Ironically, technical glitches also marred the night of Mick Jagger's
first appearance on AOL in 1994.  AOL's Auditorium only handled a few
hundred attendees, and many fans found they could only enter another chat
facility -- the Odeon.  There they found a chat in progress with Oingo
Boingo frontman Danny Elfman (who also composed the themes for "The
Simpsons" and the movie Batman).  The Odeon moderator failed to detect the
confusion, and, according to Scott Rosenberg of the San Francisco
Examiner, bombarded the composer with questions meant for the Rolling
Stones singer. 

"Elfman finally lost it when someone asked, 'What about the rumors
involving you and David Bowie which have been repeated again and again by
Howard Stern?' " 
Elfman's response was "I'm not Mick Jagger, you blithering idiot."

AOL excised that embarrassing incident from their transcript
) -- but others capture unfortunate lapses in AOL's technical capability.
"Well, it looks like we lost Robert," the emcee announced in a 1995
appearance by columnist Robert Seidman.  ("While we are waiting for him to
return, I'd like to mention that you can find 'In, Around, and Online's
Home Page in the Internet Connection...")  "He's calling a local BBS," one
audience member suggested.

Seidman had bad news when he returned.  "I hate to say it...but I was
using AOLNet!"  He'd failed in his attempt to circumvent AOL's glitches. 
"Typically, I access AOL via my Internet connection," he continued, "but
that isn't always stable either, so I figured I'd use AOLNet to be safe. 
Go figure!" 

Nothing's changed.  Tuesday, as the band Hanson appeared in AOL Live, they
spontaneously disappeared from AOL's corner of cyberspace. 

"Please join America Online in welcoming to AOL Live, HANSON!"  the emcee
announced minutes before.  "Ladies and Gentlemen, please stand by, until
HANSON returns to our event," they later hemmed nervously.... 

Ironically, the band's album was titled "Snowed In." 

AOL's Online Host automatically announced that Hanson had left the room. 
"Shows the reliability of AOL," one subscriber grumbled later.  But it
could be worse.  "BEST Clancy Exclusive ever!"  AOL's Book Report
announces, promoting "Tom Clancy's Politika". Keyword "Clancy" was also
created to promote the author's "tale of terrorism, deception and murder."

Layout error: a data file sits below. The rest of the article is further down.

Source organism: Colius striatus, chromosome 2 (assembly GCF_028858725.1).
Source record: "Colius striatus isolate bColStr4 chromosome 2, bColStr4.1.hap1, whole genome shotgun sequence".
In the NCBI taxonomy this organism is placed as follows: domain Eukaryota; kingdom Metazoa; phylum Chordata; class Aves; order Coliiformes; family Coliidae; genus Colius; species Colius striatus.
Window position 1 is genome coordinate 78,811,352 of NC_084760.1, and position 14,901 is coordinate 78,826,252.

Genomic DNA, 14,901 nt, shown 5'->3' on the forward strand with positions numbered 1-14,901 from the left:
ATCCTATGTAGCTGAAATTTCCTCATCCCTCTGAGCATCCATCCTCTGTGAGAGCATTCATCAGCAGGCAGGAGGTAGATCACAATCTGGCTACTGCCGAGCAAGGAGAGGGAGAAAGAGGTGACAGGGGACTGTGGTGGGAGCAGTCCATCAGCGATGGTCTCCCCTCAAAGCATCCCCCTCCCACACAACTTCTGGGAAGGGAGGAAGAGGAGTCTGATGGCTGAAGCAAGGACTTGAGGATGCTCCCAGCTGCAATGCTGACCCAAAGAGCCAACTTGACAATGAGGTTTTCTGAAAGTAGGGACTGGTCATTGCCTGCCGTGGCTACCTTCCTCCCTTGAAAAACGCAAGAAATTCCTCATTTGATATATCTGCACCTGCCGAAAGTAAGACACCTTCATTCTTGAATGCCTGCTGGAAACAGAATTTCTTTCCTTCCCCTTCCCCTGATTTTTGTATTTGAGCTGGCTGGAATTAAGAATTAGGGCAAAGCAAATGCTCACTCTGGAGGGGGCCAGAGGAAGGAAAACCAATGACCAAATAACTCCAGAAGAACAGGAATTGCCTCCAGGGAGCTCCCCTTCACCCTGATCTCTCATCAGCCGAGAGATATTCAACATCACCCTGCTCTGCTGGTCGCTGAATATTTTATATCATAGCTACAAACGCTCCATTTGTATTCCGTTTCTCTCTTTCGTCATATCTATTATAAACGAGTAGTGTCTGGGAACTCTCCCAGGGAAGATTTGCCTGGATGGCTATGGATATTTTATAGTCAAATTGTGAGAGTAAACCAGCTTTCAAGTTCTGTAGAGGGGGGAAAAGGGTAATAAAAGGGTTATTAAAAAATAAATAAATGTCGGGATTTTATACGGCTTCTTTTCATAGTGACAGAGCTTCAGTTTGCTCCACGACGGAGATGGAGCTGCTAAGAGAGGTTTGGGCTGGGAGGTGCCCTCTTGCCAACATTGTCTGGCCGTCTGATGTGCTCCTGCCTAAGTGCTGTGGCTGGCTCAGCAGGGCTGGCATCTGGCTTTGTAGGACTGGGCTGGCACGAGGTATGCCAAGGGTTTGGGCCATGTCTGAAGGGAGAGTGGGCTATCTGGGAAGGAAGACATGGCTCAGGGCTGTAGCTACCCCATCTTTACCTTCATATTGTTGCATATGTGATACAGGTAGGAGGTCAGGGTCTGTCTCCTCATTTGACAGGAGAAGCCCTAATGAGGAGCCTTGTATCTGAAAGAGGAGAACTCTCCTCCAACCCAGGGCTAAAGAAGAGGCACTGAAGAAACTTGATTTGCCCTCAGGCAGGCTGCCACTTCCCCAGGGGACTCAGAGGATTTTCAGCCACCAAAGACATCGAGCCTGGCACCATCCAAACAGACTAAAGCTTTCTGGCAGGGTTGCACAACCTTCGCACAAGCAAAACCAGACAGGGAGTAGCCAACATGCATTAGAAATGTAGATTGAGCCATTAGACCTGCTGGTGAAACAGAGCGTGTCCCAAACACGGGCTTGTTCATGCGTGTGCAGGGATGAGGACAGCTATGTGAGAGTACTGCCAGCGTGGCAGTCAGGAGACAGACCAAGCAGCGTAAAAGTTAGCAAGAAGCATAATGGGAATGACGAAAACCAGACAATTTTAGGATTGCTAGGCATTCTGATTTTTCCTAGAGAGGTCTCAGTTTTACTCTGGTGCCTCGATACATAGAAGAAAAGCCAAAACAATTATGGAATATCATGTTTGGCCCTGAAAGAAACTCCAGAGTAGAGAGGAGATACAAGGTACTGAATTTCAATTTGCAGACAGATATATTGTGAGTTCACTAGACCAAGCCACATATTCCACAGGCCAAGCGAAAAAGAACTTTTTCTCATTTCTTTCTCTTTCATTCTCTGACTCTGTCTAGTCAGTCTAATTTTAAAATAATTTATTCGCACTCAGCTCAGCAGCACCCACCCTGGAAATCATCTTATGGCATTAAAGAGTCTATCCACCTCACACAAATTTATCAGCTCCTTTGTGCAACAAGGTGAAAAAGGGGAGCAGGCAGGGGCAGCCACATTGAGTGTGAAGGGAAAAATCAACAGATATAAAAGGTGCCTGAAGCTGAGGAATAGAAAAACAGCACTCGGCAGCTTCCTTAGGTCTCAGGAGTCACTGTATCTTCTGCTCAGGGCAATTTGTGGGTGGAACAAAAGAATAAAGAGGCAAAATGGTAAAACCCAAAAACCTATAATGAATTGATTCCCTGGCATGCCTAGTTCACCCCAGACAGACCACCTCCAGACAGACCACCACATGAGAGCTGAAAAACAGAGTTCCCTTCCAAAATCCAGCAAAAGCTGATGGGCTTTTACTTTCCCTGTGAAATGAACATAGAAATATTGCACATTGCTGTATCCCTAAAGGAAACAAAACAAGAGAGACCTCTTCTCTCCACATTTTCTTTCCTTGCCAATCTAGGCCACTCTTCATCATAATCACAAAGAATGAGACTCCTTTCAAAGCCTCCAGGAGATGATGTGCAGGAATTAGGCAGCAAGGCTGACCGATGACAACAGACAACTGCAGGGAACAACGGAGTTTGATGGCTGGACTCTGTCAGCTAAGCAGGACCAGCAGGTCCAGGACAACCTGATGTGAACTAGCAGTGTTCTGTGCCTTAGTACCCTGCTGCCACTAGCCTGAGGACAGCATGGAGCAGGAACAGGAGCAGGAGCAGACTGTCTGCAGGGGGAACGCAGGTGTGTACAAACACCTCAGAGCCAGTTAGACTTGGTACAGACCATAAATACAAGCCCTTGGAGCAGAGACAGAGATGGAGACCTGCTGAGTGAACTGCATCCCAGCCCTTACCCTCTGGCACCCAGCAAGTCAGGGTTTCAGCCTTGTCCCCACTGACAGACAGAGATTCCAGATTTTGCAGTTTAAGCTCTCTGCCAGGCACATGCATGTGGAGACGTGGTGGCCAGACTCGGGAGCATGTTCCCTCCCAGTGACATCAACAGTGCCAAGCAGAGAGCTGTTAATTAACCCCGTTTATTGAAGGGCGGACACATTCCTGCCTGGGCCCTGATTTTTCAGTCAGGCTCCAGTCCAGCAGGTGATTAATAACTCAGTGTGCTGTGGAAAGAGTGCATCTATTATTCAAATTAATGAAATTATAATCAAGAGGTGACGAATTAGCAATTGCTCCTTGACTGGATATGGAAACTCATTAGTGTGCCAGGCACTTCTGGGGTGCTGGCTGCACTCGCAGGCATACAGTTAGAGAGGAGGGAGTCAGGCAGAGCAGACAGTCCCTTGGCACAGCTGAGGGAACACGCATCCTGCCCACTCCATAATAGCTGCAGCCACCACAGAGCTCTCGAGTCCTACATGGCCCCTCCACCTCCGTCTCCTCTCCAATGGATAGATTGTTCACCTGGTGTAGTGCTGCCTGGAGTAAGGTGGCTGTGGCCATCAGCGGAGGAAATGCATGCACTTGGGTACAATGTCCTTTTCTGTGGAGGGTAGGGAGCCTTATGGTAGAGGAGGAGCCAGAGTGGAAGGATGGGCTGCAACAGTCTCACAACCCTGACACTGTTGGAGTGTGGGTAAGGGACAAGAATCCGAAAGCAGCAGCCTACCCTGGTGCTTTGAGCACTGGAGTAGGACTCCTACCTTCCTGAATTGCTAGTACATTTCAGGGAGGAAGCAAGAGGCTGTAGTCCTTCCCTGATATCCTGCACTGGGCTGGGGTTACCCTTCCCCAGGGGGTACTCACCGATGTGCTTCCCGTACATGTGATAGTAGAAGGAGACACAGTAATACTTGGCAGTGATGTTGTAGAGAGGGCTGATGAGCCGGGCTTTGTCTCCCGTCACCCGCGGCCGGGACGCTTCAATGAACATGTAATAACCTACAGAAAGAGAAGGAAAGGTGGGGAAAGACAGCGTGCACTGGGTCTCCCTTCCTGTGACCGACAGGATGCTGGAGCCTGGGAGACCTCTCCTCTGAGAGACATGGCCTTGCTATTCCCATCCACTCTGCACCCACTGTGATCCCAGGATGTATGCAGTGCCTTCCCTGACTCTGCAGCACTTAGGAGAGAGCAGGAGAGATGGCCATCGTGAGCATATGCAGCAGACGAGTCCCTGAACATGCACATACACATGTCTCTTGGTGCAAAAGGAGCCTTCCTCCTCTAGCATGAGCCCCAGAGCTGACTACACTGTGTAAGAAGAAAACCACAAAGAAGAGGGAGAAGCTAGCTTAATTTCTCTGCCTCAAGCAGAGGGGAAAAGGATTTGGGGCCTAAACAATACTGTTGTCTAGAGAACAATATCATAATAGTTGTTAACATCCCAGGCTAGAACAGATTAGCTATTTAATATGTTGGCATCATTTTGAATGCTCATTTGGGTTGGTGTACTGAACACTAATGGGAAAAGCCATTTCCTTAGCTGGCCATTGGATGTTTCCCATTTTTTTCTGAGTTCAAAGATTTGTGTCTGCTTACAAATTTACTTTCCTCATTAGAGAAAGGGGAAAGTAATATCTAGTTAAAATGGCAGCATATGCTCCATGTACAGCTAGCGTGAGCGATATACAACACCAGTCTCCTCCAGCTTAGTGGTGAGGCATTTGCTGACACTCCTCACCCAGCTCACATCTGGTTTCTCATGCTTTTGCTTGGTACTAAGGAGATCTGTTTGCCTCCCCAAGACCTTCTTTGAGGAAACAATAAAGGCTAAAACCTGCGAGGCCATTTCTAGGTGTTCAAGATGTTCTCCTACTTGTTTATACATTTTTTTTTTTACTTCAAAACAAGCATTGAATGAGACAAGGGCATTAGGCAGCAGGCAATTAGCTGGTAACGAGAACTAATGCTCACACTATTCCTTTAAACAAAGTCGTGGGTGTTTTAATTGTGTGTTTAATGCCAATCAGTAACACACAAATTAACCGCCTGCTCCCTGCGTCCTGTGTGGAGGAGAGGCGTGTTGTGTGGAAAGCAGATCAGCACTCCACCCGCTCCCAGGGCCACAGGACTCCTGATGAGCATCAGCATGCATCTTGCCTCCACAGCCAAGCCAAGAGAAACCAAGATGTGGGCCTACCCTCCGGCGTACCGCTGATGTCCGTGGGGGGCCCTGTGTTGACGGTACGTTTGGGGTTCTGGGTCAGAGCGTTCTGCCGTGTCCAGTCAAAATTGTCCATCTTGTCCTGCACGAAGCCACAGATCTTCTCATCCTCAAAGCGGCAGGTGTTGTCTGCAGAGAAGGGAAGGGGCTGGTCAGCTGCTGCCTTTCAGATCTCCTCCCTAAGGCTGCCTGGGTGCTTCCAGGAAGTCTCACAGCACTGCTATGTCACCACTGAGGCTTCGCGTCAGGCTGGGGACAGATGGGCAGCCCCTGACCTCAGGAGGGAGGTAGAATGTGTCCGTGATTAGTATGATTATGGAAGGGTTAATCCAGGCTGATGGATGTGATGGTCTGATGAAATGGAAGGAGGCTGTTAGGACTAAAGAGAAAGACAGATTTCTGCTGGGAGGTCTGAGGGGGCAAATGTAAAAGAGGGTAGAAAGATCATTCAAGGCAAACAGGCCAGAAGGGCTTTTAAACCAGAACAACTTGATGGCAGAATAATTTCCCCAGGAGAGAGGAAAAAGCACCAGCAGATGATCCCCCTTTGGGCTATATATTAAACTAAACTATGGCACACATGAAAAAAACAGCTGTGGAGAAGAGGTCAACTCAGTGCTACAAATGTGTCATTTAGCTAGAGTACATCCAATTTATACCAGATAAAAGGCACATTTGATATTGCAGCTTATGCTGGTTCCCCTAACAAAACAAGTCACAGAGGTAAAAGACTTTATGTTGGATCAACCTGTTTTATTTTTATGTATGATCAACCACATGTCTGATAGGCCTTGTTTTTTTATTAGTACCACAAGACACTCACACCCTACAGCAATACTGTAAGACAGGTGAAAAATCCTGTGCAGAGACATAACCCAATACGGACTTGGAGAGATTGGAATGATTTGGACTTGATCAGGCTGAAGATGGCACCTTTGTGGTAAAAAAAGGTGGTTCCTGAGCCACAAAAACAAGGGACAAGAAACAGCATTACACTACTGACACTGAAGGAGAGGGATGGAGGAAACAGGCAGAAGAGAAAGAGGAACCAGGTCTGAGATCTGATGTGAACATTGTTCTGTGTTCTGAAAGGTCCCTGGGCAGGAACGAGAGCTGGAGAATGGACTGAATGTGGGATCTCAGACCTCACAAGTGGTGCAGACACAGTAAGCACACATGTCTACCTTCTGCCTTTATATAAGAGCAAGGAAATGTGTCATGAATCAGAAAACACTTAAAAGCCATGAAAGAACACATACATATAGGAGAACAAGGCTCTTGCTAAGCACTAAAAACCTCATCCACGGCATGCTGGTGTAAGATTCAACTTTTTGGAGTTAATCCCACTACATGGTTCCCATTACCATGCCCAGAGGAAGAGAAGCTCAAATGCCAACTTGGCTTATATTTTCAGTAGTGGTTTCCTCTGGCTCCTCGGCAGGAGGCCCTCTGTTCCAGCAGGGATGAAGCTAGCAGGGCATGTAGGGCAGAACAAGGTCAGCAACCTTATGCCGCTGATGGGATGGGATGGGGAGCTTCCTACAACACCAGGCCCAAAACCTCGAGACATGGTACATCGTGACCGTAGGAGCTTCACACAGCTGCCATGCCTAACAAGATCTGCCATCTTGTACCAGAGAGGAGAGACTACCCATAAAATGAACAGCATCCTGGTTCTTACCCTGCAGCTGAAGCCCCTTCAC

But deception doesn't end there.  "I didn't write it," Tom Clancy told the
San Francisco Chronicle.  "Marty Greenberg and another guy put it

"He mutters the co-author's name," the newspaper reports, "then refuses to
repeat it.  ' Just look at the book,' he barked. 'It's all in the book'."

Only a handful of users encounter the opposite problem.  A chat room about
Star Trek once discovered an obnoxious user who insisted he was William
Shatner.  Only later, when an Entertainment Weekly reporter offered proof,
did they realize he really was.

Usually it works the other way.  Saturday a user identifying themself as
Steve Case requested users tell him their password to fend off an ominous
technical problem.  AOL's ongoing technical problems give these hustles
credibility -- so navigating AOL safely requires a healthy dose of

But in this case, the tip-off was obvious.  The profile for "Steve Case" 
gave his occupation as:  "clothes".


Ironically, Mick Jagger appeared in Microsoft's "Start Me Up" ads for the
launch of Windows 95 -- and a Rolling Stones Visa card competes with AOL's
own Visa card.  ( )  Jagger still
gamely attempted to bring life to AOL's three sounds:  Welcome ("Hello,
there!"), You've Got Mail, ("You've got some letters") and "Goodbye"
(which the publicity-conscious Jagger translated into "See you on
the tour.")  

But his presence may have been superfluous.  One help menu explains to
users that "You can still enter the contest, even if you can't hear the

    David Cassel
    More Information -


  Please forward with subscription information and headers.   To subscribe
  to this list, type your correct e-mail address in the form at the bottom
  of the page at -- or send e-mail to MAJORDOMO@CLOUD9.NET
  containing the phrase SUBSCRIBE AOL-LIST in the the message body.  

  To unsubscribe from the list, send a message to MAJORDOMO@CLOUD9.NET
  containing the phrase UNSUBSCRIBE AOL-LIST.